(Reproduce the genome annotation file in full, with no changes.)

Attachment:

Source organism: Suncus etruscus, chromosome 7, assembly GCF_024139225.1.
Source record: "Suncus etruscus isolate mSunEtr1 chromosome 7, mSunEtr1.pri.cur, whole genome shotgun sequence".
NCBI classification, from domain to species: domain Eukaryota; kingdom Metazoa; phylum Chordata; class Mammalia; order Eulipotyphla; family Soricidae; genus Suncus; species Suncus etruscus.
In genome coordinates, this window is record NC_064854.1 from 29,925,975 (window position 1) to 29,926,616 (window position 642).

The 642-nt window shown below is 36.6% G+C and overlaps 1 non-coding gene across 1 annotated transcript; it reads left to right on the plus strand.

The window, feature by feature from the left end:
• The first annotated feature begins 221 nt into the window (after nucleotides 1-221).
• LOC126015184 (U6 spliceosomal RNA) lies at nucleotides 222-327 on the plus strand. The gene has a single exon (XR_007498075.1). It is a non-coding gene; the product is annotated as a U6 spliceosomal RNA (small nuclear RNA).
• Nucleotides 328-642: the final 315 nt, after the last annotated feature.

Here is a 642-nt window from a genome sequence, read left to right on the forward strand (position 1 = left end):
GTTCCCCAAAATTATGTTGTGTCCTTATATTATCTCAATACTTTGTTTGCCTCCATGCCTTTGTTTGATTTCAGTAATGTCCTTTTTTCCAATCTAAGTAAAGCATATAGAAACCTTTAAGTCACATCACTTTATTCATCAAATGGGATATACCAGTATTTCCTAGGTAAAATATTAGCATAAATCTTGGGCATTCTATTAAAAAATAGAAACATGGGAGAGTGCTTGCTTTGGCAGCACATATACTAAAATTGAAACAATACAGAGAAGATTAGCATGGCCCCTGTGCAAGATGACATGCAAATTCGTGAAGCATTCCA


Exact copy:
Source organism: Suncus etruscus, chromosome 7, assembly GCF_024139225.1.
Source record: "Suncus etruscus isolate mSunEtr1 chromosome 7, mSunEtr1.pri.cur, whole genome shotgun sequence".
NCBI classification, from domain to species: domain Eukaryota; kingdom Metazoa; phylum Chordata; class Mammalia; order Eulipotyphla; family Soricidae; genus Suncus; species Suncus etruscus.
In genome coordinates, this window is record NC_064854.1 from 29,925,975 (window position 1) to 29,926,616 (window position 642).

The 642-nt window shown below is 36.6% G+C and overlaps 1 non-coding gene across 1 annotated transcript; it reads left to right on the plus strand.

The window, feature by feature from the left end:
• The first annotated feature begins 221 nt into the window (after nucleotides 1-221).
• LOC126015184 (U6 spliceosomal RNA) lies at nucleotides 222-327 on the plus strand. The gene has a single exon (XR_007498075.1). It is a non-coding gene; the product is annotated as a U6 spliceosomal RNA (small nuclear RNA).
• Nucleotides 328-642: the final 315 nt, after the last annotated feature.

Here is a 642-nt window from a genome sequence, read left to right on the forward strand (position 1 = left end):
GTTCCCCAAAATTATGTTGTGTCCTTATATTATCTCAATACTTTGTTTGCCTCCATGCCTTTGTTTGATTTCAGTAATGTCCTTTTTTCCAATCTAAGTAAAGCATATAGAAACCTTTAAGTCACATCACTTTATTCATCAAATGGGATATACCAGTATTTCCTAGGTAAAATATTAGCATAAATCTTGGGCATTCTATTAAAAAATAGAAACATGGGAGAGTGCTTGCTTTGGCAGCACATATACTAAAATTGAAACAATACAGAGAAGATTAGCATGGCCCCTGTGCAAGATGACATGCAAATTCGTGAAGCATTCCA